Lucid are dreams that your consciousness is aware you're dreaming ( you actually think to your self hey, I'm asleep and dreaming - I Know I'm in a dream now)

    Lucid dreams can be a bit blurry too.

    And yes the dreams can be super clear, super detailed views, super imagination.
    Entering a Wake Induced Lucid Dream ( the entry bit) can be a very weird experience as you are entering the dream completely conscious.

    So you have never had a nightmare and woke up scared or yelling - this is a completely foreign concept to you? ( if you knew it wasn't real why be scared).

    Well lucid dreams can be super clear and you're thinking just like your are now, the dreams can look and feel like reality.

    Thoughts you are having now, the words you're reading, all your external perceptions are feed into your brain, the brain is using chemical and electrical signals and creating your conscious experience your having now - is it real?
    Last edited by EatMoveSleep; 05-30-2013 at 07:32 AM.

  6. #16
    MrsToon's Avatar
    MrsToon is offline Senior Member
    Join Date
    Dec 2010
    Location
    Louisville, Kentucky
    Posts
    264
    the website How To Trick Your Body Into Falling Asleep To Have Your First OBEs And Lucid Dreams In The Minimum Amount Of Time is an incredible resource. This guy has been testing every method for lucidity for years, and has pared it down to the most effective and useful techniques. I have used his "Stop, Drop, and Roll" technique to conk out to sleep on a regular basis, and his whole method for tricking the body into thinking the brain is asleep, has led to some really awesome "wake into lucid dream" or "WILD" experiences. I reccommend checking out his youtube vids, practice his basics, and when that works, get his other videos. Happy dreaming!

    BTW my check for dreaming is basically to see if I can float. Then it's off to fly and explore the unusual buildings. I love putting myself thru mirrors and finding out what's on the other side. Some tips to stay in a dream if things start fading out... rub your hands together quickly; spin in place until things settle down again.

  7. #17
    PrimalHunter's Avatar
    PrimalHunter is offline Senior Member
    Join Date
    Jul 2012
    Location
    United States
    Posts
    112
    Quote Originally Posted by EatMoveSleep View Post
    Um....what you saying and asking is contradicting ....and confusing.
    Yeah, I'm not really sure what to ask because I don't know what I don't understand.

    Quote Originally Posted by EatMoveSleep View Post
    Daydreaming or imagining is not like sleep dreaming .... I can daydream that I'm flying now too.....but sleep dreaming if different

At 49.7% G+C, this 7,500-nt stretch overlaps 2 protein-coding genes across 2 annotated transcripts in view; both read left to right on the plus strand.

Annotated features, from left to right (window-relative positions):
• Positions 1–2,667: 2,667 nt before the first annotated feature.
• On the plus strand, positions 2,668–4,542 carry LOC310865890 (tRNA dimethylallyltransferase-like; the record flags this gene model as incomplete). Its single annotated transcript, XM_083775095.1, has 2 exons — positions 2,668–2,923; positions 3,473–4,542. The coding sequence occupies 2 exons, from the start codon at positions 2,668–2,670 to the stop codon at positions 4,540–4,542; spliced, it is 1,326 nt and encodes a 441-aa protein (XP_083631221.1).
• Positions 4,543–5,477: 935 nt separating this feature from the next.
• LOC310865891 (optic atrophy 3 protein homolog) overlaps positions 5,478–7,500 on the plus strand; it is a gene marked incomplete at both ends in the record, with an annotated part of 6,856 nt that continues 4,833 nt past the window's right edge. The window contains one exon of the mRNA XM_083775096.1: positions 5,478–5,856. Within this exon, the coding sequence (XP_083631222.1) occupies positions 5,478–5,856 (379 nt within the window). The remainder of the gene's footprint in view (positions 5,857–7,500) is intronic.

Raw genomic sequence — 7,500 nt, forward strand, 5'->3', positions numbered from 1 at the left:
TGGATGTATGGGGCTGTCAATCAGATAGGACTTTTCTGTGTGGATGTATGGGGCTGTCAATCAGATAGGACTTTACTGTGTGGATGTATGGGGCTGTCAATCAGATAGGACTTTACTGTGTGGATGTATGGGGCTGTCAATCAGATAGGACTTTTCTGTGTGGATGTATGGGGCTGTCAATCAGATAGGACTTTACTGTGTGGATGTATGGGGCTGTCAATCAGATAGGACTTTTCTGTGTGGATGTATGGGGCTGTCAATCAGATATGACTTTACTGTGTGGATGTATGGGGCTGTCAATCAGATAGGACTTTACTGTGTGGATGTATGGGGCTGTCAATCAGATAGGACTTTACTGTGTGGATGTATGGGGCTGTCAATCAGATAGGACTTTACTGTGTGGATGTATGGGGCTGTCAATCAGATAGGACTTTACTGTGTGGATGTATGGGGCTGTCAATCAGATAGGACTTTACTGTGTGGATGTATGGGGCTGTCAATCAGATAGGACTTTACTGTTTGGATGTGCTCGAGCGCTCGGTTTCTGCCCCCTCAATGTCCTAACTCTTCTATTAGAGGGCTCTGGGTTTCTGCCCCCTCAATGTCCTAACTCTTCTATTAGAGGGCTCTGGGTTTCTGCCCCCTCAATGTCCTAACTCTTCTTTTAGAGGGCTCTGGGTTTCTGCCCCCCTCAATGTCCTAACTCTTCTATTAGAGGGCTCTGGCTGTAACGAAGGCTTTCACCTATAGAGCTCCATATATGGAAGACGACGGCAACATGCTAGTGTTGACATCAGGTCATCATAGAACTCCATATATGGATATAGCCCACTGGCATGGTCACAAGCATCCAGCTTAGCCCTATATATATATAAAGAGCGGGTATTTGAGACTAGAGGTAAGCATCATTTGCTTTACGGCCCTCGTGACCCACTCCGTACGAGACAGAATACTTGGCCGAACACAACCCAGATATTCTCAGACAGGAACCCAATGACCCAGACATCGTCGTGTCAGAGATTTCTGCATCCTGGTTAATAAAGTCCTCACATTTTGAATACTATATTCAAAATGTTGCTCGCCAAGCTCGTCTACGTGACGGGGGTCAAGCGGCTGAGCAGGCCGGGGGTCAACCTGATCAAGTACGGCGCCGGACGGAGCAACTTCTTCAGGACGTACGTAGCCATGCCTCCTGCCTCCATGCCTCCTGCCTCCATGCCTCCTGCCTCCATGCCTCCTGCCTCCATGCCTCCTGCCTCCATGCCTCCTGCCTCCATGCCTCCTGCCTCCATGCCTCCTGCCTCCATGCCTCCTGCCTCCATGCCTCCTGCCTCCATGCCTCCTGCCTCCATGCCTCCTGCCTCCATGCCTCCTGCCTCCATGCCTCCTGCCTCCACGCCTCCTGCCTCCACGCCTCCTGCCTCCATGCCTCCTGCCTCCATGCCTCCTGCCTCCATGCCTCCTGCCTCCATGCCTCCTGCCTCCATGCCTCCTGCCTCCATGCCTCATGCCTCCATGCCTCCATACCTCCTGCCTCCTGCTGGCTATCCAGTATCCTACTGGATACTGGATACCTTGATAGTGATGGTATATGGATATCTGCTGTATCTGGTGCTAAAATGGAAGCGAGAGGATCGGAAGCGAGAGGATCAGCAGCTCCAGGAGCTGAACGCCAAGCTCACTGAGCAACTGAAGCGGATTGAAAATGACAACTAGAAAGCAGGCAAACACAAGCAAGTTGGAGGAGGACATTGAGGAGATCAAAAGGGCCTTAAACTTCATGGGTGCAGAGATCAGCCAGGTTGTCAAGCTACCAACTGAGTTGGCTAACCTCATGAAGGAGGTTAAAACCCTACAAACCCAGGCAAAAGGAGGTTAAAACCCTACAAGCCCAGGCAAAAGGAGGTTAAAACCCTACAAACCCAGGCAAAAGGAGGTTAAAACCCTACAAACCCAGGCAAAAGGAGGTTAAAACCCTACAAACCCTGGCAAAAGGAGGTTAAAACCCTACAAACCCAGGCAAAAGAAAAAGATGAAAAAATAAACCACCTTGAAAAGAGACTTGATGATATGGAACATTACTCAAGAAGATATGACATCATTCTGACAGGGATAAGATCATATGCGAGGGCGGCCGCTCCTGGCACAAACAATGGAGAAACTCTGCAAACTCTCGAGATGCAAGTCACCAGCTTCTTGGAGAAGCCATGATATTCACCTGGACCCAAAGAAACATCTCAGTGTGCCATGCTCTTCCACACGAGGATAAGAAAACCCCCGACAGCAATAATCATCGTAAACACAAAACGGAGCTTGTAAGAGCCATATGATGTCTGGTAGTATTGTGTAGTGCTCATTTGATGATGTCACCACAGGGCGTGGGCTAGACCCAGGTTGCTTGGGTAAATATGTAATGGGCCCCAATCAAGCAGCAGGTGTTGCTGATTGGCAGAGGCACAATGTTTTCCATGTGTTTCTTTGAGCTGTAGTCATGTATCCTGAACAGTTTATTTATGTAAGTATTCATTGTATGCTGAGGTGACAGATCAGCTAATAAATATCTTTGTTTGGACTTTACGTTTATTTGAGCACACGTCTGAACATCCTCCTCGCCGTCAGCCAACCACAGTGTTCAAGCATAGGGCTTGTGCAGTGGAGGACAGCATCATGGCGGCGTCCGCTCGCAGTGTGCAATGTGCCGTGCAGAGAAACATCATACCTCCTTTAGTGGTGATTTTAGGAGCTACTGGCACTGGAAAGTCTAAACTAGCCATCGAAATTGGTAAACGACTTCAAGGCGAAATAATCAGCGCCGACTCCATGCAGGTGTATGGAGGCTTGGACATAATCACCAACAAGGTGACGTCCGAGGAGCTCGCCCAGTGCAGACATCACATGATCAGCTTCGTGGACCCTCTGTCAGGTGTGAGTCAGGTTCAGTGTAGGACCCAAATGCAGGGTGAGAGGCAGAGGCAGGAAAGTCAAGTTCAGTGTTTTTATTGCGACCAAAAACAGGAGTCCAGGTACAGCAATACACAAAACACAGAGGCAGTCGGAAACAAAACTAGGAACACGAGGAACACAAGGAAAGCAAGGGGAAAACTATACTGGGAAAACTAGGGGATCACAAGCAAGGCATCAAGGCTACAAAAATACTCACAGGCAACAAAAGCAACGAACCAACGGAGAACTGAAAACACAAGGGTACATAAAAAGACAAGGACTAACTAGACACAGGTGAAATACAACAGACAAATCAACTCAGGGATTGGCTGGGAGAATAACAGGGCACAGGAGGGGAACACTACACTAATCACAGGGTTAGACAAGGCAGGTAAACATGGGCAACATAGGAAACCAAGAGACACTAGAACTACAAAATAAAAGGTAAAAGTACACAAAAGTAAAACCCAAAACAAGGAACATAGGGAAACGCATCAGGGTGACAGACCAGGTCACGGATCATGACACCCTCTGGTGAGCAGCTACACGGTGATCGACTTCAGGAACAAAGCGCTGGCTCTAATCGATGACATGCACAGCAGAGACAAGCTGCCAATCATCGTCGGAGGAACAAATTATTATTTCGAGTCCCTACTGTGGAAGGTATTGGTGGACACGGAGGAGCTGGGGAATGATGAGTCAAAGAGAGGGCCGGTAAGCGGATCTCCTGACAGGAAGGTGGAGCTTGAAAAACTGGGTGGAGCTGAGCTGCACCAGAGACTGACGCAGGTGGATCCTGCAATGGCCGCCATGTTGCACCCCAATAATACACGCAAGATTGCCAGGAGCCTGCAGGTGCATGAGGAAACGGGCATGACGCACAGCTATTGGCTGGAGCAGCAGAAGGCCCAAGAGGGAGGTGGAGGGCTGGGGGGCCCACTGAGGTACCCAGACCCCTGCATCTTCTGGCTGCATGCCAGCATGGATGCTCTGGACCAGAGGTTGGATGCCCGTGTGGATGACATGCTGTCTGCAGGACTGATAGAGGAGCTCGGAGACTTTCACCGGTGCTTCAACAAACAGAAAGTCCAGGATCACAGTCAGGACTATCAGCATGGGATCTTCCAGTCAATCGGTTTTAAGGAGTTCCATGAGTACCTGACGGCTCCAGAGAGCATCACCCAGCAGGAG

Yeah, I get that those things are a bit different, but...

    Quote Originally Posted by EatMoveSleep View Post
    .... being conscious of dreaming and controlling it is different again.
    This is what I don't get. Until I heard about lucid dreaming, I wasn't even aware that we're usually not conscious of dreaming. Why does it matter? Why is being conscious that you're dreaming you're flying so different from just dreaming you're flying?

    Quote Originally Posted by EatMoveSleep View Post
    The regular dreams you described ARE non-Lucid dreams (maybe a bit blurry and may be not very clear, or very clear but you dont realize your asleep and its a dream)
    As far as I can tell, my dreams are never very clear at all. Certainly not like in Inception where they have color, sound, touch, plot, etc.

    Quote Originally Posted by EatMoveSleep View Post
    Lucid are dreams that your consciousness is aware you're dreaming ( you actually think to your self hey, I'm asleep and dreaming - I Know I'm in a dream now)
    That's what I've heard, but I don't understand why that's a big deal. It doesn't really matter if I'm just daydreaming or I'm daydreaming while thinking "Hey, I'm daydreaming!" Why is awareness so important in actual dreams?

    Quote Originally Posted by EatMoveSleep View Post
    Lucid dreams can be a bit blurry too.
    Oh, I didn't know that. I thought they were always super detailed.

    Quote Originally Posted by EatMoveSleep View Post
    And yes the dreams can be super clear, super detailed views, super imagination.
    So is it more about the quality of the dream, rather than the fact that you're conscious? Would a super clear non-lucid dream be really cool too?

    Quote Originally Posted by EatMoveSleep View Post
    So you have never had a nightmare and woke up scared or yelling - this is a completely foreign concept to you? ( if you knew it wasn't real why be scared).
    Yes I have, but it's been more like watching a scary movie (scary even though you know it's not real), or being so out of it that even blurry images are scary.

    Quote Originally Posted by EatMoveSleep View Post
    Well lucid dreams can be super clear and you're thinking just like your are now, the dreams can look and feel like reality.
    That sounds cool, but it seems like the cool part is that the dreams are super clear, while being conscious doesn't have much to do with it. Why aren't they called vivid dreams instead of lucid dreams? That would be a lot easier to understand.

    Quote Originally Posted by EatMoveSleep View Post
    Thoughts you are having now, the words you're reading, all your external perceptions are feed into your brain, the brain is using chemical and electrical signals and creating your conscious experience your having now - is it real?
    It's possible that I'm in the matrix, but I've never had a dream that felt a tenth of a percent as real as what I'm feeling now.
    "Don't go in there, General, it's a trap! That's a grain chamber. It makes people like you into people like me."

  8. #18
    aliphian's Avatar
    aliphian is offline Senior Member
    Join Date
    Apr 2013
    Location
    California
    Posts
    432
    First, keep a dream journal that you write in immediately upon waking. Take note of feelings, sights, sounds, goings-on...

    Second, ask yourself every couple of hours, "Am I dreaming?"

    Make this a habit. Eventually you will ask yourself that question as you sleep. Once you realize you are dreaming, you are in control. Look at your hands to avoid being woken up, it keeps you connected to the dream.